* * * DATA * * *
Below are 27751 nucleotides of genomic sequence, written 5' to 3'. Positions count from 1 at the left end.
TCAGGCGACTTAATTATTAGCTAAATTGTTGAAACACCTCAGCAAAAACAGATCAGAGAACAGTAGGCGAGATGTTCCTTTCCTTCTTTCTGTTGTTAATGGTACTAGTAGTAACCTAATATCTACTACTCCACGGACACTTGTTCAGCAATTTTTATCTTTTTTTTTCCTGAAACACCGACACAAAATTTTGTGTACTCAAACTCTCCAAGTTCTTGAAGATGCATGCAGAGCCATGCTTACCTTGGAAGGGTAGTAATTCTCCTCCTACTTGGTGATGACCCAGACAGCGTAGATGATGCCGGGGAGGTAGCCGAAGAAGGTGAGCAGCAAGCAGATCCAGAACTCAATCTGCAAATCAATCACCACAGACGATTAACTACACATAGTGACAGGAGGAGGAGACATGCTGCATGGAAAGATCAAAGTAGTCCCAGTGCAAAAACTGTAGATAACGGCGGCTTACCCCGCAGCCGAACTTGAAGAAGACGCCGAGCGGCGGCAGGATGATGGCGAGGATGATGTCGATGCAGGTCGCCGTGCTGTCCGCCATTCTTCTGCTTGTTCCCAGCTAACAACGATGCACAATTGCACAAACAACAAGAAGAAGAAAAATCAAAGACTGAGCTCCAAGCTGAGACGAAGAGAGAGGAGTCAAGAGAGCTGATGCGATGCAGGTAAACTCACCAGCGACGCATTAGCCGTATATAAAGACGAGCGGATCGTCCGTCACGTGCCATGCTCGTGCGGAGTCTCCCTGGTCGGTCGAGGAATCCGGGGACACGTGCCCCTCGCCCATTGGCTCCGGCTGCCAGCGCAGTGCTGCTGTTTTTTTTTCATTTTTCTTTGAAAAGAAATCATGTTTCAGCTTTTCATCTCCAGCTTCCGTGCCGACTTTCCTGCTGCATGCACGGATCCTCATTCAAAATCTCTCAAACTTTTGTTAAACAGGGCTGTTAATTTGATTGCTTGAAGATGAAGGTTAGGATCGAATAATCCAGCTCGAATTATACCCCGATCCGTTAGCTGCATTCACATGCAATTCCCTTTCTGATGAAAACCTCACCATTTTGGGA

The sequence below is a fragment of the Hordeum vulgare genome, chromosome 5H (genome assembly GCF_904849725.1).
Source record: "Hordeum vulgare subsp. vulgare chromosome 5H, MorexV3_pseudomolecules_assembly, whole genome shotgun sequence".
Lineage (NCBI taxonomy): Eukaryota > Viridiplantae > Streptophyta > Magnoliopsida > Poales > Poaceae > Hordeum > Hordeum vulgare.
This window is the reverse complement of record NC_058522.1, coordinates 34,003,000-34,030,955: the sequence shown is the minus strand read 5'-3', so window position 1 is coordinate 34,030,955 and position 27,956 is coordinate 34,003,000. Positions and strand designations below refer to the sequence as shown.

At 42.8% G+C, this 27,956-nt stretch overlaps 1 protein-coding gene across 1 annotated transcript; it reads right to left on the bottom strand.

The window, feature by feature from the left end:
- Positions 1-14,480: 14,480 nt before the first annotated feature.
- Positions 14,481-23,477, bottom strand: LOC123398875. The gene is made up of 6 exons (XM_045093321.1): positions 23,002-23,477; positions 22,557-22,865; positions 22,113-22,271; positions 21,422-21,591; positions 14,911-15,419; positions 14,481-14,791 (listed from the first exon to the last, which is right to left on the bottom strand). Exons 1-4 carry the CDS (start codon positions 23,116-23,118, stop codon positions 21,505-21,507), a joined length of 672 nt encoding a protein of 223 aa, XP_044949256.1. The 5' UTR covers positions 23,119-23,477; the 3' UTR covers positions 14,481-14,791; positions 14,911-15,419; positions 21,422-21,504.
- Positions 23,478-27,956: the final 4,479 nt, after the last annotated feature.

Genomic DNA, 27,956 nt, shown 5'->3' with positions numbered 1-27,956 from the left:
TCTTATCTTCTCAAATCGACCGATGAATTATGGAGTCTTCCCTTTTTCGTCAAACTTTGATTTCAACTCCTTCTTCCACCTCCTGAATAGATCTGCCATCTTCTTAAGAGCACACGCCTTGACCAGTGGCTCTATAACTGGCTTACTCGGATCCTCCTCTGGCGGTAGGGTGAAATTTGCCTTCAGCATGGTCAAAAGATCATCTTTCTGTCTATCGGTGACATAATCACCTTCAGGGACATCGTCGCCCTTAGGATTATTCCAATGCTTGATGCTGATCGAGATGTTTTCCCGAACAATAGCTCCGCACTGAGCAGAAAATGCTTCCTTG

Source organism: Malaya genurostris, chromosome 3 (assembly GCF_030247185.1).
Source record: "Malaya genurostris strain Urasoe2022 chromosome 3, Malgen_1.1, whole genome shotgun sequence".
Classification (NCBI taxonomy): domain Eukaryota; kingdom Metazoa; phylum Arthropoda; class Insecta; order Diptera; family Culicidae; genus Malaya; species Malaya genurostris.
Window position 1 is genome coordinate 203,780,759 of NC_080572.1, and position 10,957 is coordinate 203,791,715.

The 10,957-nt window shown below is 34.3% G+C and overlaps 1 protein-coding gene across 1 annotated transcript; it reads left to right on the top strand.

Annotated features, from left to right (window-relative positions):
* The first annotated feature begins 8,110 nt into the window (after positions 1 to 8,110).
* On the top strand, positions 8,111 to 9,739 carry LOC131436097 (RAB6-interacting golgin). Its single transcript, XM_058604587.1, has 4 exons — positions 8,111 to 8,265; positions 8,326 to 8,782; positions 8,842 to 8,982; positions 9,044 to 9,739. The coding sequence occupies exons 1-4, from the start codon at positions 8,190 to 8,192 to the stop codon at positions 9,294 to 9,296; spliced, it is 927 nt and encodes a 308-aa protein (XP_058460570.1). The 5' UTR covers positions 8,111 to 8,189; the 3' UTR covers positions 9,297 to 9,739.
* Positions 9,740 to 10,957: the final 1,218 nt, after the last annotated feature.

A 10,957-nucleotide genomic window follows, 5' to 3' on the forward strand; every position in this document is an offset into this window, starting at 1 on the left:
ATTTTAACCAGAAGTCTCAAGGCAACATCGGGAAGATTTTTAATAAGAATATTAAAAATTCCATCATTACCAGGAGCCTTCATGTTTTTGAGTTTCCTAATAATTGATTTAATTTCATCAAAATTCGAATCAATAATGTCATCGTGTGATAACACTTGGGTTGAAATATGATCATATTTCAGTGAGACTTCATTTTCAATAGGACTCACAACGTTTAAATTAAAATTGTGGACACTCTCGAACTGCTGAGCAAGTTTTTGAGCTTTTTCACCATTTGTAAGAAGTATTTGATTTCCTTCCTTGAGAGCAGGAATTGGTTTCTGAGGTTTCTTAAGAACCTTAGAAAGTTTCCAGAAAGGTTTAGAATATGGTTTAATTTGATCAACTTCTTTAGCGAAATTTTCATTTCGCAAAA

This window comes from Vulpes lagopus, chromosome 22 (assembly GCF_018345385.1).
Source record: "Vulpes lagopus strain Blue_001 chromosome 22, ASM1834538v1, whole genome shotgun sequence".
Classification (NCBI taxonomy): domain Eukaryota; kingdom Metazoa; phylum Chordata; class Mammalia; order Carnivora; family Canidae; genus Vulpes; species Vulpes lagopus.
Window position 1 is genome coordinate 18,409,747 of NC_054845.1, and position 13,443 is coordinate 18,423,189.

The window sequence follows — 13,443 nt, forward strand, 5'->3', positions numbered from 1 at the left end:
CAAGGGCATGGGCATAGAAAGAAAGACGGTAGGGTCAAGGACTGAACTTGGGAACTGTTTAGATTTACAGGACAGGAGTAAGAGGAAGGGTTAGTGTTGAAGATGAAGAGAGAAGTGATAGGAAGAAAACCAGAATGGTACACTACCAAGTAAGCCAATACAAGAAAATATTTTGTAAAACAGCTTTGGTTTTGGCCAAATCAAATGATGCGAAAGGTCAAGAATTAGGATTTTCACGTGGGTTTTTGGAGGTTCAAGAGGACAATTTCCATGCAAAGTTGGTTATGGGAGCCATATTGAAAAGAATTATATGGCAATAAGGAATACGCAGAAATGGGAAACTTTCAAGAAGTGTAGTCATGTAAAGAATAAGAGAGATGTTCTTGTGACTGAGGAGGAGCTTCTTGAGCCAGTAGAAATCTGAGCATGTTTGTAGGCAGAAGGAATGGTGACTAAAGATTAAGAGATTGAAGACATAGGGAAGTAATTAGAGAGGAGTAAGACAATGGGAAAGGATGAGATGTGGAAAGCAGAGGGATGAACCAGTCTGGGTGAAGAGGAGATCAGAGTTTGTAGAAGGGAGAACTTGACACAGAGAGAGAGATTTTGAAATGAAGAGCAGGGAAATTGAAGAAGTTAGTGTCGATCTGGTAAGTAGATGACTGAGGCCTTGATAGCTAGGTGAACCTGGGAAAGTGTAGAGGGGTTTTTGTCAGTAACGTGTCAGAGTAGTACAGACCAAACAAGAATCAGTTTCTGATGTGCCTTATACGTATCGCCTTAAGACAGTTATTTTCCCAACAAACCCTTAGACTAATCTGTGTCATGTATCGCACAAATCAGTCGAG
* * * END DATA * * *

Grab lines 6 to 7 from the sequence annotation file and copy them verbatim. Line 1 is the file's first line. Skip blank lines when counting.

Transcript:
This window is the reverse complement of record NC_058522.1, coordinates 34,003,000-34,030,955: the sequence shown is the minus strand read 5'-3', so window position 1 is coordinate 34,030,955 and position 27,956 is coordinate 34,003,000. Positions and strand designations below refer to the sequence as shown.

At 42.8% G+C, this 27,956-nt stretch overlaps 1 protein-coding gene across 1 annotated transcript; it reads right to left on the bottom strand.